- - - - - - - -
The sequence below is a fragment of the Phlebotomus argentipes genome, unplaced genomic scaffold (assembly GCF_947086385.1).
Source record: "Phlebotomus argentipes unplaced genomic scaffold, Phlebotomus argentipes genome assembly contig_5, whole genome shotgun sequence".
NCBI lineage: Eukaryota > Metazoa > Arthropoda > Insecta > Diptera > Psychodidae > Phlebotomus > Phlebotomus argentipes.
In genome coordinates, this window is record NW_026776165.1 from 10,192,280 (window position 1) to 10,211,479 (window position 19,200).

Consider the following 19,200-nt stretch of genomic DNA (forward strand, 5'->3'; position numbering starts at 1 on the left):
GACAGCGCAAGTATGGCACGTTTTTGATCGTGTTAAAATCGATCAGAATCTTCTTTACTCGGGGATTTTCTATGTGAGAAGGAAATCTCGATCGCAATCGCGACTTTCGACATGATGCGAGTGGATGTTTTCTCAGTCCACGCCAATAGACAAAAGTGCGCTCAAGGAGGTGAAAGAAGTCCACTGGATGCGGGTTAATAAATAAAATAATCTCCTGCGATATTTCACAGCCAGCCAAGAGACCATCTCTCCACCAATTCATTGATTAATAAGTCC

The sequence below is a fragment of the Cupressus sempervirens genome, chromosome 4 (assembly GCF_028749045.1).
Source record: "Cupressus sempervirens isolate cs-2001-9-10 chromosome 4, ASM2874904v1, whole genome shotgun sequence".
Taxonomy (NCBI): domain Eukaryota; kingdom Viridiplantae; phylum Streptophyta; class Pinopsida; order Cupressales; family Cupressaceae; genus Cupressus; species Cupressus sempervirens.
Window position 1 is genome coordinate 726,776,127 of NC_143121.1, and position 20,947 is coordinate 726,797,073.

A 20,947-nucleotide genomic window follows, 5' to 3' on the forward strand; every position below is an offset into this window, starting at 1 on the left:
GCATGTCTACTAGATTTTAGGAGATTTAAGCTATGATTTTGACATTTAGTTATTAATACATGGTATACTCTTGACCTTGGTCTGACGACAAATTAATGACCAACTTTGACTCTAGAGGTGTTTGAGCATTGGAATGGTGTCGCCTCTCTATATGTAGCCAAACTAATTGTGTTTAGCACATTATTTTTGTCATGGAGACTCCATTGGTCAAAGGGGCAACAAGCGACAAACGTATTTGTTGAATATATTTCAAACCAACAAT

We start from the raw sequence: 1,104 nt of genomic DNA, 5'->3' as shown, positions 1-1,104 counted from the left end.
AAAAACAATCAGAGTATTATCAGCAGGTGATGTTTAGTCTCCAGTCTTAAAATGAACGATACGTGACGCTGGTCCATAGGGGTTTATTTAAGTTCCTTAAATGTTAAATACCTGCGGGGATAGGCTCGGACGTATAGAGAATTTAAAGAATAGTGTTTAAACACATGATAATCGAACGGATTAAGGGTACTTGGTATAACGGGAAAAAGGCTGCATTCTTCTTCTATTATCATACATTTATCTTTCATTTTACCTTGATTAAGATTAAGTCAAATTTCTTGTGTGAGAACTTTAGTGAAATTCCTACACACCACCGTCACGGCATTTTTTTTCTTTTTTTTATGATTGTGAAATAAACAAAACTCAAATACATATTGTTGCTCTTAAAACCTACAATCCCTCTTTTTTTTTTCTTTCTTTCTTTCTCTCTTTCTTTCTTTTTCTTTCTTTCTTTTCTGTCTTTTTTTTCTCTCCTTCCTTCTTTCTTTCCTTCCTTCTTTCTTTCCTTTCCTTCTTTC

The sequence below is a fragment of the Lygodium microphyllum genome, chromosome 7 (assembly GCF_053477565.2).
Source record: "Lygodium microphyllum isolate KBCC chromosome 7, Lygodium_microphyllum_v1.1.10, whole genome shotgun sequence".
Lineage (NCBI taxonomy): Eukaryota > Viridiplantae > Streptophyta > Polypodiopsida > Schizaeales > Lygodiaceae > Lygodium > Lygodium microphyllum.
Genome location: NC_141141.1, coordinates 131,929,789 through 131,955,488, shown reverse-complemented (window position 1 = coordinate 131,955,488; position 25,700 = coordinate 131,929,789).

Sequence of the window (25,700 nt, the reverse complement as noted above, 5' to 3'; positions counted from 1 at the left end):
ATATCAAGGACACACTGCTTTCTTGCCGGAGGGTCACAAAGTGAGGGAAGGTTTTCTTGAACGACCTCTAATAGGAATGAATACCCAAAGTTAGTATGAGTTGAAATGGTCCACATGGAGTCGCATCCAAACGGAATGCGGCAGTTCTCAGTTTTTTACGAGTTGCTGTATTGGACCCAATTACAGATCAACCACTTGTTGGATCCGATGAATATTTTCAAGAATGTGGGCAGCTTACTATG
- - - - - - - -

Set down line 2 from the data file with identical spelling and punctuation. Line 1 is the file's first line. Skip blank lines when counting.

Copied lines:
Source record: "Phlebotomus argentipes unplaced genomic scaffold, Phlebotomus argentipes genome assembly contig_5, whole genome shotgun sequence".